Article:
Happiness is a Warm Blanket, Charlie Brown
Written by Charles Schulz, Adapted by Stephan Pastis & Craig Schulz
Art by Bob Scott, Vicki Scott, and Ron Zorman
A few weeks ago, a new Peanuts animated special, Happiness is a Warm Blanket, Charlie Brown, came out on DVD. Adapted from a number of Charles Schulz’s Peanuts comic strips throughout its run, Happiness features Linus Van Pelt as he struggles to cope without his security blanket when his blanket-hating grandmother comes for a visit. The special was entertaining and well-made, evoking at it does an early-60s feel with its animation style and its character designs, but as I wrote in my review of the special, the story of Happiness is a Warm Blanket, Charlie Brown doesn’t feel especially ambitious because it doesn’t bring anything new to Peanuts that we haven’t seen before.
BOOM! Studios adapted the story as a graphic novel. Not only does it launch their kaboom! imprint (a rebranding of their BOOM! Kids imprint), but it’s also the first-ever Peanuts graphic novel. In spite of my ambivalent appreciation for the special, I’ve been looking forward to the graphic novel, which just shipped to comic shops last week.
Despite running about eighty pages, the graphic novel of Happiness is a Warm Blanket, Charlie Brown doesn’t cover the entire special. A few scenes, none of them vital, are excised, and the result is a graphic novel that moves a bit faster than the animated special. I still think the story is the weakest element of Happiness is a Warm Blanket — Linus, as much as I love him, isn’t really strong enough of a character to anchor a forty-minute animated special — but the graphic novel has a nice flow and a very interesting feel. Essentially, Happiness is a Warm Blanket, the graphic novel, reads like an alternate universe Peanuts where, instead of being a comic strip, Peanuts was a single-page gag comic book.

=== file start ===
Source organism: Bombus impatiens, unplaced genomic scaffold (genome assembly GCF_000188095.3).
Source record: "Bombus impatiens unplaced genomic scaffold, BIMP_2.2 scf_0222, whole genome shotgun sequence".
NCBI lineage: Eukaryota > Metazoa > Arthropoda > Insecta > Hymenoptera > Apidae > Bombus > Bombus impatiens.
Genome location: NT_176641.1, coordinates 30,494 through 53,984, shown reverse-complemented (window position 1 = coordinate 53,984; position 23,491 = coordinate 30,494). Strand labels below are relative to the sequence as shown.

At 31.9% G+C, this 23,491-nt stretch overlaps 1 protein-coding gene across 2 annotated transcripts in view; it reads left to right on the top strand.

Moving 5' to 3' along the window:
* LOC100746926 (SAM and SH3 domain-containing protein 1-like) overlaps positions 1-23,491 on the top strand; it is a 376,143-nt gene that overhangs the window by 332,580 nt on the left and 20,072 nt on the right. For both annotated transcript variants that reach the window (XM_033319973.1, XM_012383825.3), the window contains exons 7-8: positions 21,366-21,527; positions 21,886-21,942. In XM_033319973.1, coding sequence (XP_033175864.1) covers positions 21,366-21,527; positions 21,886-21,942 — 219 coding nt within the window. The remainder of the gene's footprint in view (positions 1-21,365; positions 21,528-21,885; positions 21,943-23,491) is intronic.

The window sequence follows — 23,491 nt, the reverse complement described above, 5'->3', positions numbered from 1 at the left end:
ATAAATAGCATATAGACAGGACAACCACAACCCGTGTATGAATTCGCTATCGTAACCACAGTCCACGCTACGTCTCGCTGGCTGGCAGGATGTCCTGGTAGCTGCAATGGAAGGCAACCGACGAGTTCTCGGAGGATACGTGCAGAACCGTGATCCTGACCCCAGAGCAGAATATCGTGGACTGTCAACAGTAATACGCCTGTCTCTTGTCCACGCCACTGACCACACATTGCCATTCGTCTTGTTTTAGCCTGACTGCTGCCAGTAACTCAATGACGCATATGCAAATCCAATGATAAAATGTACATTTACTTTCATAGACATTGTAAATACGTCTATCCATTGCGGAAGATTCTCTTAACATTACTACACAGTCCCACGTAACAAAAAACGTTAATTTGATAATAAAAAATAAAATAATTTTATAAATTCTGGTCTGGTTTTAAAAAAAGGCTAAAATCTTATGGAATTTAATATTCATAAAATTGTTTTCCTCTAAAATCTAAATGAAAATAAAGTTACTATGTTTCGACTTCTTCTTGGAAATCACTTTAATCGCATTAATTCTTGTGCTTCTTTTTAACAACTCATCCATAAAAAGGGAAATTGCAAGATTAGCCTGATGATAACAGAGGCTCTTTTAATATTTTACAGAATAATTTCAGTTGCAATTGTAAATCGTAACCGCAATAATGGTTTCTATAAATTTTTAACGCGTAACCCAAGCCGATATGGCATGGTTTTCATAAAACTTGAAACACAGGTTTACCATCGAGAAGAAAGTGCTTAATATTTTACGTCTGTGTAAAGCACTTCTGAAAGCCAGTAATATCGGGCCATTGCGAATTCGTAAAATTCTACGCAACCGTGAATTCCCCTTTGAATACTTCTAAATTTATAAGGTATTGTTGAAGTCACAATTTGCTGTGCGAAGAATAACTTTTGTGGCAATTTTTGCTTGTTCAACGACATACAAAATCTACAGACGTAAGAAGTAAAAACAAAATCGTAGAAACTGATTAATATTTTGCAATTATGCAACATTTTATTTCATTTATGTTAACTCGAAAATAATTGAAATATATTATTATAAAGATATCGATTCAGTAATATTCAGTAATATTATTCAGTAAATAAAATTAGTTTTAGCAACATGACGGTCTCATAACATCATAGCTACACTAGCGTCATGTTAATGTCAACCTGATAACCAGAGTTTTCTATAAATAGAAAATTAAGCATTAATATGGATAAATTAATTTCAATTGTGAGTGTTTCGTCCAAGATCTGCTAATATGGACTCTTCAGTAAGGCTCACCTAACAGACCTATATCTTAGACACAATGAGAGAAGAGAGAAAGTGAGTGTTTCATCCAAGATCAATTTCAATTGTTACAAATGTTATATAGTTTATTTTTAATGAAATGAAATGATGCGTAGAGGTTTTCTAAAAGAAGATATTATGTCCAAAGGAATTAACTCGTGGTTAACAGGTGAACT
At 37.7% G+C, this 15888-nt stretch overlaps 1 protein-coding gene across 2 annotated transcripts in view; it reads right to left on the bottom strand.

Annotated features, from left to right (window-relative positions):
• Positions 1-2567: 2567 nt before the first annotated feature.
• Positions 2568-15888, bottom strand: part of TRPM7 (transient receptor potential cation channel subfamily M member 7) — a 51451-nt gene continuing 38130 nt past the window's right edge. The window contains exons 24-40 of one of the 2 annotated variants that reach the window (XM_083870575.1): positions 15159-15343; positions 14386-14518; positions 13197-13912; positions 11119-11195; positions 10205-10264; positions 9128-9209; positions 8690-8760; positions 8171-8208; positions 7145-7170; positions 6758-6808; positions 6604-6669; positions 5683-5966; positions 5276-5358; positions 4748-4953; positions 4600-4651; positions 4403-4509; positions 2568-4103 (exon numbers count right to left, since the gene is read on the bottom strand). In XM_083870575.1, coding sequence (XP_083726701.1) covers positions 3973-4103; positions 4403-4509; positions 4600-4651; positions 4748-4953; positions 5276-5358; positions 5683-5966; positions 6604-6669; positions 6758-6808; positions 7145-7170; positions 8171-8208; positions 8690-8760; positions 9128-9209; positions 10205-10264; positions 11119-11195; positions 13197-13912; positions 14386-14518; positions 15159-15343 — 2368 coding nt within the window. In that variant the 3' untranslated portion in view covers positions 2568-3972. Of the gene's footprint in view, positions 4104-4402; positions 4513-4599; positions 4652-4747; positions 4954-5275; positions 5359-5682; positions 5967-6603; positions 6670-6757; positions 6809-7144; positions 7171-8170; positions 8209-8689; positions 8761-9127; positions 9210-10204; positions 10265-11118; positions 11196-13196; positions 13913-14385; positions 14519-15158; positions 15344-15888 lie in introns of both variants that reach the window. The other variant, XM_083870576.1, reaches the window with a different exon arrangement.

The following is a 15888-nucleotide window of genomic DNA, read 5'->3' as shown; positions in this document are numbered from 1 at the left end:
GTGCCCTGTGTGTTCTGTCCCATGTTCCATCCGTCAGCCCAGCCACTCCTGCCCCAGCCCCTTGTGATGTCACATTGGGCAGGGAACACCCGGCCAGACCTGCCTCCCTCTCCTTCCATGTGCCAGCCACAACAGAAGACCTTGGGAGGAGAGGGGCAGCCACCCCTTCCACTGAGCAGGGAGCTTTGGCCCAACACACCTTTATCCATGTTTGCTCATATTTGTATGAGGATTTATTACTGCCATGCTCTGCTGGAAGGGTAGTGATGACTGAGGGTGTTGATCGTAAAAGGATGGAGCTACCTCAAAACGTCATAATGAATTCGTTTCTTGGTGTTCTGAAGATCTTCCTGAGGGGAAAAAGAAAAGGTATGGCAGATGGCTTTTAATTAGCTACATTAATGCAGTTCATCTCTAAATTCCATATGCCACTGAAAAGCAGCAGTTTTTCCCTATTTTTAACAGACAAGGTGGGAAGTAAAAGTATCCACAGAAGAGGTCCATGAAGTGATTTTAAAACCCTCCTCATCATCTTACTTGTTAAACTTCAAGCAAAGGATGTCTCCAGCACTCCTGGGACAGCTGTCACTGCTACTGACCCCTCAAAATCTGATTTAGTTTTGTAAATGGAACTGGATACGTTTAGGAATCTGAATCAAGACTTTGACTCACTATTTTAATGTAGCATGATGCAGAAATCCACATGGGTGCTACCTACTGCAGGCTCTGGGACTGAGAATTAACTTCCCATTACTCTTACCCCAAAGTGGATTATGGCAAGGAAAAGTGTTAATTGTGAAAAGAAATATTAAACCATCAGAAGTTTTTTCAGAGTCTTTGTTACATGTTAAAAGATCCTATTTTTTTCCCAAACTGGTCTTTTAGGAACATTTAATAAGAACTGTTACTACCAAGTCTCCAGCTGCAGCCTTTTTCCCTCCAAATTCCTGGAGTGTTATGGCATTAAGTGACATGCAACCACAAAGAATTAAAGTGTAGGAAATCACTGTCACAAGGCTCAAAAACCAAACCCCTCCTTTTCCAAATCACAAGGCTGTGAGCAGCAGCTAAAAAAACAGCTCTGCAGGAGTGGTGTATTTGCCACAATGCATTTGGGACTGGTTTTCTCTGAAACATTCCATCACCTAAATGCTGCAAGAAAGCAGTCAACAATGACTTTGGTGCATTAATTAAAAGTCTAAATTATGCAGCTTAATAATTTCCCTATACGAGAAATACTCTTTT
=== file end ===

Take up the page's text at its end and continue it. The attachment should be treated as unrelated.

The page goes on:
On the DVD, there’s a documentary on how the script for the special was written, with Stephan Pastis and Craig Schulz going through fifty years of Peanuts and pulling comic strips together on the subject of Linus and his blanket to create a longer-form narrative. Recently, I purchased Celebrating Peanuts, and in going through that book I’ve found some of the exact comic strips that were utilized in creating the special. Each page of the graphic novel basically takes one or two comic strips and re-imagines them in comic book terms. Comparing a page of the graphic novel to one of the old comic strip provides an instructive lesson in how the form — a comic book page, versus a four-panel comic strip — shapes the material.
What especially makes this work is the way that the artwork by pencillers Bob Scott and Vicki Scott and inker Ron Zorman evokes the feeling of Schulz’s artwork, circa 1961, which makes comparing the artistic approaches very easy. A four-panel strip of Linus and Snoopy wrestling with the blanket, resulting in the destruction of Snoopy’s doghouse, becomes a single page of the graphic novel, with a different perspective and a more open layout, keeping Schulz’s original story but making it fit the form. The end result of the graphic novel, I think, is actually quite admirable, much like a jazz improvisation on a familiar tune highlights some aspects of the tune but also brings new elements to the fore.
The graphic novel of Happiness is a Warm Blanket, Charlie Brown, I dare say, may be the most creative way to experience the story. As I mentioned in my review of the DVD, the story is very much a pastiche of a Peanuts special. It doesn’t do anything that hasn’t been done before in animation, and the story, coming as it does from old comic strips, feels very familiar. The graphic novel, by contrast, brings something new to the familiar material by bringing it into a form — a full-length graphic novel — that Peanuts hasn’t been in before, giving something familiar a new interpretation.
I don’t know what BOOM! has planned for Peanuts‘ future. Perhaps an adaptation of the next Peanuts special, based on the World War I Flying Ace comic strips. Perhaps even a collection of the Peanuts comic books published by Dell in the 1960s. Based on the quality of the graphic novel of Happiness is a Warm Blanket, Charlie Brown, I think Peanuts fans will feel they are in safe hands with BOOM!, and I can’t wait to see what comes next.